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Writing a Proposal

Atticus Finch says, “You never really understand a person until you consider things from his point of view, until you climb into his skin and walk around in it.”

Writing a winning proposal is about showing you understand what your customer needs and demonstrating that you can supply the products or services that will address those needs. It is less about telling the customer about your goods and services and how good they are. 

In other words, fit your products or services to your customer’s needs rather than trying to make your customer fit into what you want to sell them.

This is a good process to follow when writing a proposal that is not in response to a formal Request for Proposal (RFP):

  • Listen to what your customer says they want. Dig deeper and check why they need your products or services and ask how they expect the products or services to be used.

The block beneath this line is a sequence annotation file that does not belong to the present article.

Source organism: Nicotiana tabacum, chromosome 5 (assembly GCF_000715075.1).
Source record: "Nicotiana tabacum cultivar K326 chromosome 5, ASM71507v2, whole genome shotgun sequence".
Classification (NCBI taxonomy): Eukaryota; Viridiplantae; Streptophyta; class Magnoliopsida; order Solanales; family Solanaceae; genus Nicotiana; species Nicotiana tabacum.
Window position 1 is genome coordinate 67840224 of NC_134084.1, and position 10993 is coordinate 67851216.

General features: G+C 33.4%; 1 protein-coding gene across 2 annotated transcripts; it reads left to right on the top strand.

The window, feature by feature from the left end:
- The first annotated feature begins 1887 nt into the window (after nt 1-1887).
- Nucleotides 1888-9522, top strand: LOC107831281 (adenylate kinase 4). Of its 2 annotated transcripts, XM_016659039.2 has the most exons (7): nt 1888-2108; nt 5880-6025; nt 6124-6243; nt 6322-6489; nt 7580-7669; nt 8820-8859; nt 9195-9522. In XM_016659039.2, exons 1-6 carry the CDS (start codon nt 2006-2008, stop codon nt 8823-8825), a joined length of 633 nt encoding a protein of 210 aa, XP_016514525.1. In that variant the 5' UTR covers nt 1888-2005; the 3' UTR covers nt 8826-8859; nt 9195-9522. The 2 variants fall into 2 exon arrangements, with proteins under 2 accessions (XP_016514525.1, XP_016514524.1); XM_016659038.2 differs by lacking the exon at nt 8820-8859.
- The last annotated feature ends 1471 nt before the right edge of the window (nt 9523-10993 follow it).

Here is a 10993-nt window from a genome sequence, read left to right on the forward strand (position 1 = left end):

This way you can check that what your customer thinks they want is what they really need. 

  • Then take time to think and plan what you will write. Think about who you are writing to. Write down what you want them to think or do.   
    Picturing your customer will help you decide on content, approach, and tone. 

  • Next jot down the topics you want to include and sort them into a logical order for your customer.  
    As an example, for a reluctant customer, it might be a good idea to put the benefits of your products or services before the price. 

  • If applicable, send out requests for any information you need from other staff members as soon as possible to give you a better chance of completing your proposal in good time. 

  • Then start writing and write with a strong sense of purpose. Be clear and concise. Minimise marketing speech and maximise evidence. 

  • When you have finished, proof read your work, and get someone else to check it too as it can be hard to find your own errors.

Personally, I like to use a proposal template as this helps me ensure I include all the content I need.

For a simple proposal, these are the headings I like to use: 

  • Background  
  • Issues 
  • Customer needs
  • Solution / What we are offering
  • Benefits 
  • Time and cost estimate
  • Terms and conditions

Next time, I will give you some tips on responding to a formal Request for Proposal.

Of course, WritersInc can also help you write your proposal.